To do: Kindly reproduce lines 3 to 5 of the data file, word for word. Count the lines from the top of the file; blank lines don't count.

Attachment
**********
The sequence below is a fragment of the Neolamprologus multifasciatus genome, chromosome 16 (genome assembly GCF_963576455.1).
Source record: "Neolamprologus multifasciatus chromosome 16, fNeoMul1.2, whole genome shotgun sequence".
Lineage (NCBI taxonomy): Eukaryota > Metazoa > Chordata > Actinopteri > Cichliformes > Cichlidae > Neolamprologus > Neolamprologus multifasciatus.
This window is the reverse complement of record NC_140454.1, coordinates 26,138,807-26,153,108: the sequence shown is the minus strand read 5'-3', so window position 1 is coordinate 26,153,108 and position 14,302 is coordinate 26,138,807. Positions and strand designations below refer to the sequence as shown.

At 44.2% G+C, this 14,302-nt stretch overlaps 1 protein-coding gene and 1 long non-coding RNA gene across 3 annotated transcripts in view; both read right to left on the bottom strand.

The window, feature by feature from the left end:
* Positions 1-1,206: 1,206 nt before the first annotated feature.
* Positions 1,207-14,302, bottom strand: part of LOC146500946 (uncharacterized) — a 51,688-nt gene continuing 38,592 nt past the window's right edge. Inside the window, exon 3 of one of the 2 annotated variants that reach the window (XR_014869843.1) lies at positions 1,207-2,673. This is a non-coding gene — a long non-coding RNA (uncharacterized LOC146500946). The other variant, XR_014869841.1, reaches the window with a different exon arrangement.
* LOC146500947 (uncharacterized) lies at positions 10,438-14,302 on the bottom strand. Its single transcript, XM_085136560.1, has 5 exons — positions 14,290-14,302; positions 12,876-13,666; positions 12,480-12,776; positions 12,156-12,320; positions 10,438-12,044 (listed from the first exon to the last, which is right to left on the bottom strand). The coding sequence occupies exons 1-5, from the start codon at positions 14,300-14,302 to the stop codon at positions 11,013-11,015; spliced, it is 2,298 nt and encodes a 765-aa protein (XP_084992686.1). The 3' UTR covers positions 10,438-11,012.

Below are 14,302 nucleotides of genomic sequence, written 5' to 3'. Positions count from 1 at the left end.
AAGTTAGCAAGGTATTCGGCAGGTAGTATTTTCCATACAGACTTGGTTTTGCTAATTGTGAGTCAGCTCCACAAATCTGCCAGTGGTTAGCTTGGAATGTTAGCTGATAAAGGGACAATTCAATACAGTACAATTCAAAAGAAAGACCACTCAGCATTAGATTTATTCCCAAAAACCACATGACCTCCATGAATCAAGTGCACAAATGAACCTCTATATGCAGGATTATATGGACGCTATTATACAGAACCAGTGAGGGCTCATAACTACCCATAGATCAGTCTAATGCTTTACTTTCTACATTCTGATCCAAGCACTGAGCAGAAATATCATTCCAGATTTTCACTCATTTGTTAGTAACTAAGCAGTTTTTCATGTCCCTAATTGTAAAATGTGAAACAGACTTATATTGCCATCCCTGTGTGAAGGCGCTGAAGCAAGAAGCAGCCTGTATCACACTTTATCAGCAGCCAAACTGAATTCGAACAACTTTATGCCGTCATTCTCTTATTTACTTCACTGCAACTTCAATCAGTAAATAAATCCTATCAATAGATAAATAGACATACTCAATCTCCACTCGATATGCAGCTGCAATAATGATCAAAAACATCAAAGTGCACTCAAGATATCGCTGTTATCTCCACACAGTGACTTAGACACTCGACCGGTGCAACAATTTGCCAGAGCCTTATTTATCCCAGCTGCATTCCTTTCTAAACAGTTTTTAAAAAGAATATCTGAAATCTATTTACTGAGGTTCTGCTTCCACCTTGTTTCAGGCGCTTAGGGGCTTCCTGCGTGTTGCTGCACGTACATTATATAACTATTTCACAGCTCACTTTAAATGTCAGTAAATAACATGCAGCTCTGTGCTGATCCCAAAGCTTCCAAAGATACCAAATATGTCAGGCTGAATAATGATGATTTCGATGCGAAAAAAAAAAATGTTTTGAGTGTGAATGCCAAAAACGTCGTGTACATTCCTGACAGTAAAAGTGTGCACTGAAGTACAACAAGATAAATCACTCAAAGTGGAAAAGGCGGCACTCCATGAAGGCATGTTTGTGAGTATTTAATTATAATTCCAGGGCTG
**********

Lineage (NCBI taxonomy): Eukaryota > Metazoa > Chordata > Actinopteri > Cichliformes > Cichlidae > Neolamprologus > Neolamprologus multifasciatus.
This window is the reverse complement of record NC_140454.1, coordinates 26,138,807-26,153,108: the sequence shown is the minus strand read 5'-3', so window position 1 is coordinate 26,153,108 and position 14,302 is coordinate 26,138,807. Positions and strand designations below refer to the sequence as shown.

At 44.2% G+C, this 14,302-nt stretch overlaps 1 protein-coding gene and 1 long non-coding RNA gene across 3 annotated transcripts in view; both read right to left on the bottom strand.